The Differences Between Money Market Funds & Money Market Savings Accounts

If you need a relatively safe place to keep some cash, a money market might be the right choice. Differences exist, however, between money market deposit accounts and money market funds. Among the key distinctions are where to get your account, the way it works and how you use it.

Identification

Money market funds invest in conservative securities such as certificates of deposit, government securities and other liquid and relatively low-risk products. While the fund's yield fluctuates, the firm that manages it attempts, and usually succeeds, to keep the share price, or net asset value, of the fund at a constant $1. Money market deposit accounts operate similarly to checking and savings accounts, only with different restrictions and rates of return. The Federal Deposit Insurance Corp. guarantees the value of money market deposit accounts.

Access

You can get into money market funds through brokerages and mutual fund companies. Generally, when you open a brokerage account, the firm places your cash deposits and proceeds in a money market fund. Most brokerages call these sweep accounts. They hold your cash until you invest it in stocks, bonds, mutual funds and other products. To get into a money market deposit account, you can visit a bank online or in person and open an account, much in the same way as you open a checking or savings account.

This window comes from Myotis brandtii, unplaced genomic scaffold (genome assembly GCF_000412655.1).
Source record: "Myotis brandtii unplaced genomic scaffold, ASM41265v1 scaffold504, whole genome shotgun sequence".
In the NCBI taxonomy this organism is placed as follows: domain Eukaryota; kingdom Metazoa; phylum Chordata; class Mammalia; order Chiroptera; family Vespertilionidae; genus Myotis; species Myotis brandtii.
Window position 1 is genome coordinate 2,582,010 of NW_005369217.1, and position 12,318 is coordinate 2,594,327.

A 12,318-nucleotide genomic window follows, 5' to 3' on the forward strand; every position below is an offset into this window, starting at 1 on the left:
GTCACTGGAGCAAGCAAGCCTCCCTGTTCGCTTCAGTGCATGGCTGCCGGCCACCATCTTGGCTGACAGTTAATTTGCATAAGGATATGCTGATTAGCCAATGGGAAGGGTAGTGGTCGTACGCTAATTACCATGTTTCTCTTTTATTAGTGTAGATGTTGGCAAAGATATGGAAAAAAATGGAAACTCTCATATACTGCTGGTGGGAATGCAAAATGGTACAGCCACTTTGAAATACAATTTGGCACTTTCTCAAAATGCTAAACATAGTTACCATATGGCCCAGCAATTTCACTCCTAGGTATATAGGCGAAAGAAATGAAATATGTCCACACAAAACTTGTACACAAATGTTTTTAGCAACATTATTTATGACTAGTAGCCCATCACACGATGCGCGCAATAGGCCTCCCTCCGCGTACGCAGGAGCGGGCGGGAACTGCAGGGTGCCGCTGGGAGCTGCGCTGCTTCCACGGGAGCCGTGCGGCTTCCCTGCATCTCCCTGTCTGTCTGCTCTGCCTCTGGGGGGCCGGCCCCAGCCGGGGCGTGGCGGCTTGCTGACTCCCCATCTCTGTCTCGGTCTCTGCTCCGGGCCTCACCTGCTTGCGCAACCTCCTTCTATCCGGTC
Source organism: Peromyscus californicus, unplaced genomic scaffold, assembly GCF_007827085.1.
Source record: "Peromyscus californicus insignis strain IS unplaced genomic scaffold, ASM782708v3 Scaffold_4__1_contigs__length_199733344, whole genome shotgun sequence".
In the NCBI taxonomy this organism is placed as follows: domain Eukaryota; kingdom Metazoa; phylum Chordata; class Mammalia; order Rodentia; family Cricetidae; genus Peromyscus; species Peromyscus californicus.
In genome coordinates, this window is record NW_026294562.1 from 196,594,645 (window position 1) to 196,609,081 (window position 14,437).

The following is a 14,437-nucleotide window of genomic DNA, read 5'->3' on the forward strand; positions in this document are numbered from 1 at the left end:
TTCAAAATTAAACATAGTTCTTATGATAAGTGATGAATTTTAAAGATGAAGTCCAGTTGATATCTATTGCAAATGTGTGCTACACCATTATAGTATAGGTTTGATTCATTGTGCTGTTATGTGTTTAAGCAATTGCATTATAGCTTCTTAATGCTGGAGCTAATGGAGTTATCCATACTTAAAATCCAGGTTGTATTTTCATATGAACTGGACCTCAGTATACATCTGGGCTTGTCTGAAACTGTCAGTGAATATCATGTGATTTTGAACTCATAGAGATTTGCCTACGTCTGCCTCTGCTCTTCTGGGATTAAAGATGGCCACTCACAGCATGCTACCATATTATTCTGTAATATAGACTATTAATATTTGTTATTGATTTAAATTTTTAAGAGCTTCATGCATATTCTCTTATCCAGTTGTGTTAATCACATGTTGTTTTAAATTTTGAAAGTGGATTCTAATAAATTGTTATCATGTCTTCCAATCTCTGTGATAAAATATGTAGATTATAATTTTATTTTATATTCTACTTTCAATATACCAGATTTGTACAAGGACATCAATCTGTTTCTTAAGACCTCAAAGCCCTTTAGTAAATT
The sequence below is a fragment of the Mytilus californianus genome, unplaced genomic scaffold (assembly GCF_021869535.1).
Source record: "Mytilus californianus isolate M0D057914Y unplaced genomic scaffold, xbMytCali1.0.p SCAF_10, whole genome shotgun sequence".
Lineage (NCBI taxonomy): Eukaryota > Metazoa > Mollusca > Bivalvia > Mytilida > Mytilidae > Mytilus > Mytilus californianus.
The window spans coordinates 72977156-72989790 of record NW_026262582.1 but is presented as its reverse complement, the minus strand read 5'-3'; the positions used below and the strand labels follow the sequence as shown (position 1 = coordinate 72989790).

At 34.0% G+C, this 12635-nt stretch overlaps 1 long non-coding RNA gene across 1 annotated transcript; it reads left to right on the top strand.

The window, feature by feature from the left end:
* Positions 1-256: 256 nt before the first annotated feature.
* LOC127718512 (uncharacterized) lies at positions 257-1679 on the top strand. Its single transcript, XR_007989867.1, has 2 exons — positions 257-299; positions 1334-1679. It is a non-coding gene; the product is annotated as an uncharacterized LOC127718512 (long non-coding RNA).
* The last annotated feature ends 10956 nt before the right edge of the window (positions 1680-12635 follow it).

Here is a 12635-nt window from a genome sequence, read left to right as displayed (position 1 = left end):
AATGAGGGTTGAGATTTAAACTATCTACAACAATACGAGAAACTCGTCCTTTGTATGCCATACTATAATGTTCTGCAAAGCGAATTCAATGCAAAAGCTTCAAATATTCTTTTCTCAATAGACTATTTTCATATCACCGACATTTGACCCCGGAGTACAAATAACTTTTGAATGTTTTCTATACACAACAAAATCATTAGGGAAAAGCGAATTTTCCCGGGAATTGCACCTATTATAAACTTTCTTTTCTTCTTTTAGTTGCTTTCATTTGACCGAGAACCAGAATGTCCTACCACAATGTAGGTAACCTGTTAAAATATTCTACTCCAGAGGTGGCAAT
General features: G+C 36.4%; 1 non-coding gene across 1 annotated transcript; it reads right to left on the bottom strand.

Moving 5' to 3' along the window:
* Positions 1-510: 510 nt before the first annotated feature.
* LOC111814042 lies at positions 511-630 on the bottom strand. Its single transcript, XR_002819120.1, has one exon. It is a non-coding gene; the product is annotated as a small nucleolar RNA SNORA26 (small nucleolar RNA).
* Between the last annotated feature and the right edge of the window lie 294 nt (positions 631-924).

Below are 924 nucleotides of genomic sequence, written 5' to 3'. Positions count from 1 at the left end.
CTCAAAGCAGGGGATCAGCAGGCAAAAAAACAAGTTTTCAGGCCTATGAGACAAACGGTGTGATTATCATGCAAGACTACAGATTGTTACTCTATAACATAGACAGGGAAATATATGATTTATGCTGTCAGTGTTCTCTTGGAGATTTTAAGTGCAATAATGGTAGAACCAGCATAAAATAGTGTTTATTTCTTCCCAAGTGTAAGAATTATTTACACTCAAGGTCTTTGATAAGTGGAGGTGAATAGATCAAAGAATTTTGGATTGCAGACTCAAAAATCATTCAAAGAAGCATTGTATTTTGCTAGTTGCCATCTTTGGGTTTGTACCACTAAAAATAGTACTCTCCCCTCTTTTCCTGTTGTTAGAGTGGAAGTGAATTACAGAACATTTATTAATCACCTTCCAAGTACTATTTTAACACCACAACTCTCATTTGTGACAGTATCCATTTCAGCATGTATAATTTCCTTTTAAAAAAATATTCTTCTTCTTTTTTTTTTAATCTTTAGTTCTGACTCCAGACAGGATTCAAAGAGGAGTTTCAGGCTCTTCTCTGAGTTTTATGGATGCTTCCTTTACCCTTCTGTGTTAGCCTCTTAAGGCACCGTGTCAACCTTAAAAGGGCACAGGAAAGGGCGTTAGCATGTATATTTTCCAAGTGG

Utility

Money market funds and money market accounts usually offer ATM access. Both accounts typically provide check-writing privileges. While more common with money market deposit accounts, both options sometimes limit the number of transactions you can make each month. Money market deposit accounts tend to require a minimum balance in exchange for a higher interest rate than you could get in a checking or savings account. Money market funds vary in whether they require a minimum balance. They generally pay out a higher interest rate than money market deposit accounts.

Interest

Both types of accounts pay interest. Exactly how much depends on several factors, including macroeconomic conditions and your account balance. In any case, each firm you have one of these accounts with sends you a 1099-INT tax form at the end of the year. You must report the interest you earn from these accounts to the IRS.

About the Author

As a writer since 2002, Rocco Pendola has published numerous academic and popular articles in addition to working as a freelance grant writer and researcher. His work has appeared on SFGate and Planetizen and in the journals "Environment & Behavior" and "Health and Place." Pendola has a Bachelor of Arts in urban studies from San Francisco State University.